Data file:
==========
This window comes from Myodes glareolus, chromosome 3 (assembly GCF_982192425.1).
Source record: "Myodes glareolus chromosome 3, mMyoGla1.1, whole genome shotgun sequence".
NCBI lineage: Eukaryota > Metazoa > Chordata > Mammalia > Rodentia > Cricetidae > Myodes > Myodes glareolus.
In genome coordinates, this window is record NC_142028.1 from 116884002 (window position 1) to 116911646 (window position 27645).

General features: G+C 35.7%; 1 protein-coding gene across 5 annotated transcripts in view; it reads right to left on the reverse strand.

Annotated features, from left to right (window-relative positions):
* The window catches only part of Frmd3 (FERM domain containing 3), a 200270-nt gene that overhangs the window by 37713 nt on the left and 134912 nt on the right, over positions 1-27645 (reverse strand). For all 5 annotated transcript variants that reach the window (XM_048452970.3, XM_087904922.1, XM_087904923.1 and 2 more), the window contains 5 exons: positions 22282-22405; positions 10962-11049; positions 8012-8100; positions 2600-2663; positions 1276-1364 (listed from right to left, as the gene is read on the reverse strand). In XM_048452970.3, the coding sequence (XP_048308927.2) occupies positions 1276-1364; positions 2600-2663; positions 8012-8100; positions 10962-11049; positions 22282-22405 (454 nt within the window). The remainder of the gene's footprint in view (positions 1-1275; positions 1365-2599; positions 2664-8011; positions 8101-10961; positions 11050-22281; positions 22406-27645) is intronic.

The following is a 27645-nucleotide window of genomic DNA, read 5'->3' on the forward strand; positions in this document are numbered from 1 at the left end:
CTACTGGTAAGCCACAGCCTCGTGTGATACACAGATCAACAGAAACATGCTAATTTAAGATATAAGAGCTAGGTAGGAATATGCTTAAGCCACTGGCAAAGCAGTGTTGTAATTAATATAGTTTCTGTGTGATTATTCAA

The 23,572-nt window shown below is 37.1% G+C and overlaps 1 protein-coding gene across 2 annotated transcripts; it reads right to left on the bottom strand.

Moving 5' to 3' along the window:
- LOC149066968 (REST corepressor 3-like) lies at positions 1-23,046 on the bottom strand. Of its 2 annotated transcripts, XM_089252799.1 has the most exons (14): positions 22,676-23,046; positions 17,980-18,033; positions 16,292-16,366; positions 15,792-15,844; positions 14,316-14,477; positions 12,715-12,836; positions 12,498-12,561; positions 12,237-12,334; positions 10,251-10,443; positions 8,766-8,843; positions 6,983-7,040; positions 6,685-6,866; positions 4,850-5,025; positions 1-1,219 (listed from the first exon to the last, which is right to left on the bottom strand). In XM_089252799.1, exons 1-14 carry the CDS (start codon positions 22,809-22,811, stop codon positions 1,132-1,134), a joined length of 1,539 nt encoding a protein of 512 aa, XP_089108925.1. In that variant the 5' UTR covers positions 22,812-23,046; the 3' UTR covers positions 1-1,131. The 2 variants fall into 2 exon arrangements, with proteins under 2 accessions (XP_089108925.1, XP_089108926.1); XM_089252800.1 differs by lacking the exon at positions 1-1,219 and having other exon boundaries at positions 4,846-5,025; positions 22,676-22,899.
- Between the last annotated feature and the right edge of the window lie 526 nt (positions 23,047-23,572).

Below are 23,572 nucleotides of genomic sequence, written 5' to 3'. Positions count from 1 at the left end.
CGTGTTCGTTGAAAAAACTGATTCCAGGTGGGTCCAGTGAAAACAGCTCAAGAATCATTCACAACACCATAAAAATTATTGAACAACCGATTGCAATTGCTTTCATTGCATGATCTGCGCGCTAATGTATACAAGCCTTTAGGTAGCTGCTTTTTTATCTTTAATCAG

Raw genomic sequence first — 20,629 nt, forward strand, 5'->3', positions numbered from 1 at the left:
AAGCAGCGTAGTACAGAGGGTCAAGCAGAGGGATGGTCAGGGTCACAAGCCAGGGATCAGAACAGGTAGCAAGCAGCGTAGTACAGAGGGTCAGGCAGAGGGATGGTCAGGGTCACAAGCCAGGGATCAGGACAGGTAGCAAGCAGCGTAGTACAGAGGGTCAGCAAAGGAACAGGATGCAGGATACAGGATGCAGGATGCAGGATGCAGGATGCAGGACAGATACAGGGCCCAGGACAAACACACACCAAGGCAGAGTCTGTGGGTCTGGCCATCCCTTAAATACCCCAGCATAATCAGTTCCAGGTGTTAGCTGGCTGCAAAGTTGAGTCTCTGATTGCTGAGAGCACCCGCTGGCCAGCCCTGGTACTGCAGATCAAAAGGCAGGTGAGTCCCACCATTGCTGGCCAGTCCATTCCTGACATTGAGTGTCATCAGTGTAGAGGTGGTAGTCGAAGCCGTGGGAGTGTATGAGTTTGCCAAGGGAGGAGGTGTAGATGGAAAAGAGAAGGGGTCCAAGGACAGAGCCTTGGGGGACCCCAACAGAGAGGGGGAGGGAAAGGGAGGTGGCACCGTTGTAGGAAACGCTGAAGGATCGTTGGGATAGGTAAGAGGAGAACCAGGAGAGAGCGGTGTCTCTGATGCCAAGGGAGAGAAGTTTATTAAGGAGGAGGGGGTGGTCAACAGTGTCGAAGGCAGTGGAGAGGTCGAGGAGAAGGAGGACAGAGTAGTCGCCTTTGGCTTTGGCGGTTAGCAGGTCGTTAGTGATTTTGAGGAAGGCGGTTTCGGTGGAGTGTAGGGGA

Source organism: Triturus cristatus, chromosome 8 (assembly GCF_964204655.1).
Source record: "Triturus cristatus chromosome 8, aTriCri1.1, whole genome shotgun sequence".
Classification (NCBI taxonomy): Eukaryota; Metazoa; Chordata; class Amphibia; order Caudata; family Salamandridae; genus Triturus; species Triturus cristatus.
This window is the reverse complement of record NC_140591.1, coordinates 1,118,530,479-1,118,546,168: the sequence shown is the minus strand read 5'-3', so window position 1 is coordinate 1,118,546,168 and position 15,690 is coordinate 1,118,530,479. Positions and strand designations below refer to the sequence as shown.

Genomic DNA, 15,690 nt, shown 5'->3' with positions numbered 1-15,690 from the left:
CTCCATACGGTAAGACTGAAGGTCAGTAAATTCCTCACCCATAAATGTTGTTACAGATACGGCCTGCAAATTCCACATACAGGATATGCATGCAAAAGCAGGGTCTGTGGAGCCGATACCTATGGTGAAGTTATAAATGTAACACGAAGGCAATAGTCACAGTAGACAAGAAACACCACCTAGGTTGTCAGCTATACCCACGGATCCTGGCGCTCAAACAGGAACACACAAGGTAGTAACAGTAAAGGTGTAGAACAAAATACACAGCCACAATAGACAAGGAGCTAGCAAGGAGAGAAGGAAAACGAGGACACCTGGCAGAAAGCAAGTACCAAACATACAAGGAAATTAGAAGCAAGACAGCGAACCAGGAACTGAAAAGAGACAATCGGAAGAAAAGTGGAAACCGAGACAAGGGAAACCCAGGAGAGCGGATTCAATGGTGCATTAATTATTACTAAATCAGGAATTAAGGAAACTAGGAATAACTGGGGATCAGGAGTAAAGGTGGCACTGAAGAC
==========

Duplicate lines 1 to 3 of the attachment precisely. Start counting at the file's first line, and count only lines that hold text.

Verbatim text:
This window comes from Myodes glareolus, chromosome 3 (assembly GCF_982192425.1).
Source record: "Myodes glareolus chromosome 3, mMyoGla1.1, whole genome shotgun sequence".
NCBI lineage: Eukaryota > Metazoa > Chordata > Mammalia > Rodentia > Cricetidae > Myodes > Myodes glareolus.